The left axis represents the weighted-average molecular weight (Mw) of samples, estimated from the intensity of the scatted X-rays (scattering intensity at the origin); the right axis represents the fraction of phosphorylated KaiC (phosphorylated state) measured at the same time. The phosphorylated state precedes Mw by a quarter cycle.



Figure 2. Model structures of Kai protein complexes
Fig. 2. Model structures of Kai protein complexes

KaiA and KaiB interact with the C2 domain and tail region of KaiC.


True Identity of the “Clock Pacemaker”

“We identified gears that play the role of pacemakers to control the ticking of the biological clock. We believe this is a more important achievement than the visualization,” said Dr. Akiyama. The next question then, is “Where is the pacemaker?”

This research group paid attention to the fact that amino acids that are to be phosphorylated are localized in the C2 domain of KaiC; the interactions with KaiA and KaiB are induced in the C2 domain and tail region of KaiC as well. These facts indicate that KaiC alters the structures of the C2 domain and tail region, according to its own phosphorylation state, to pull or repel KaiA and KaiB and then to control the timing of the reactions (Fig. 3). KaiC, which seems to be driven by KaiA and KaiB, is actually the pacemaker.

How can KaiC keep such a precise timing? To answer this question, it is necessary to elucidate the mechanisms of the structure changes of KaiC in solutions. This research group, now armed with SAXS, will investigate the mechanisms by which KaiC exerts its functions as a pacemaker. The mechanisms of the biological clocks of humans will also be elucidated eventually. When that is achieved, the development of breakthrough therapies for sleep disorders caused by biological rhythm dysfunction will no longer be a dream.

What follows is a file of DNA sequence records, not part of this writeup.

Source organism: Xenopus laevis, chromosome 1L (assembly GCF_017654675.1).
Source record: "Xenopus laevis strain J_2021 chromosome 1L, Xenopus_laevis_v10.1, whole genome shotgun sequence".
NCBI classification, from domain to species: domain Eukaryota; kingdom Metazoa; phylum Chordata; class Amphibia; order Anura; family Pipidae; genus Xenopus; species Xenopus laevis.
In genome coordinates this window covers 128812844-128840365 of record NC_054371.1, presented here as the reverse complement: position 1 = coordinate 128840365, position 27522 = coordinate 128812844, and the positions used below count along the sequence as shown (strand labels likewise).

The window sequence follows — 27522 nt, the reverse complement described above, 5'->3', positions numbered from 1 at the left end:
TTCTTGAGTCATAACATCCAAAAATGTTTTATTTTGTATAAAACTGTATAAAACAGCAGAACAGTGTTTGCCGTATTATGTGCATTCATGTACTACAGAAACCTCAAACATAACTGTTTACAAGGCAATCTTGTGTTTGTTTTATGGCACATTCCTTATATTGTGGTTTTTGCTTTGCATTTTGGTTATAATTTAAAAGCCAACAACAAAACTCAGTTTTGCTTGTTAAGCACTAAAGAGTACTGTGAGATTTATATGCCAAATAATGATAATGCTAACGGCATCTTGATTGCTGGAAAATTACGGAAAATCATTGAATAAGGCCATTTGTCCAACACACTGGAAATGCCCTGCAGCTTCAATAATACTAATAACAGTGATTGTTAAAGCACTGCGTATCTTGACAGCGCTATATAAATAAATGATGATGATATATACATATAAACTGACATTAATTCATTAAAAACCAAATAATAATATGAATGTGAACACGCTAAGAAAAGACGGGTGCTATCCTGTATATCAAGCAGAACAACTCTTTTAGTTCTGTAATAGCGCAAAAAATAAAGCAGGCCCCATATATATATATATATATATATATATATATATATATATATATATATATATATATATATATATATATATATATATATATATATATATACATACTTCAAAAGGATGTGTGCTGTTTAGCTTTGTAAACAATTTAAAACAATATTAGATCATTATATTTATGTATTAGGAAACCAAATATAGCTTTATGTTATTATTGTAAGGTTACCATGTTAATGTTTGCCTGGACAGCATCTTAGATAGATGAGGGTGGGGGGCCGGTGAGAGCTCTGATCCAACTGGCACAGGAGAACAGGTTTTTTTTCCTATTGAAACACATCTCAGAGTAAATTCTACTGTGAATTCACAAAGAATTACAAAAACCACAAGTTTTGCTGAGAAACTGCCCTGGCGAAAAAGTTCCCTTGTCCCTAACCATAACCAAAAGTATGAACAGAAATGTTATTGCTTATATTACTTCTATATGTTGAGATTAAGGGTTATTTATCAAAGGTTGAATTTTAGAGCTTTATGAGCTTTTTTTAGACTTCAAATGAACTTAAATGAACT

Figure 3. Assembly and disassembly model of the Kai proteins
Fig. 3. Assembly and disassembly model of the Kai proteins

KaiA, orange heart; KaiB, blue diamond; KaiC, green barrel; phosphate, “Pi.” (1) KaiC alters the C2 domain structure to bring in KaiA. (2) KaiA binds KaiC. (3) KaiC is phosphorylated. (4) KaiC further alters the C2 domain structure to bring in KaiB. (5) KaiB binds the KaiA-KaiC complex. (6) KaiC is dephosphorylated; KaiA and KaiB dissociate from KaiC.


1. S. Akiyama, A. Nohara, K. Ito and Y. Maéda; Molecular Cell, 29, 703 (2008)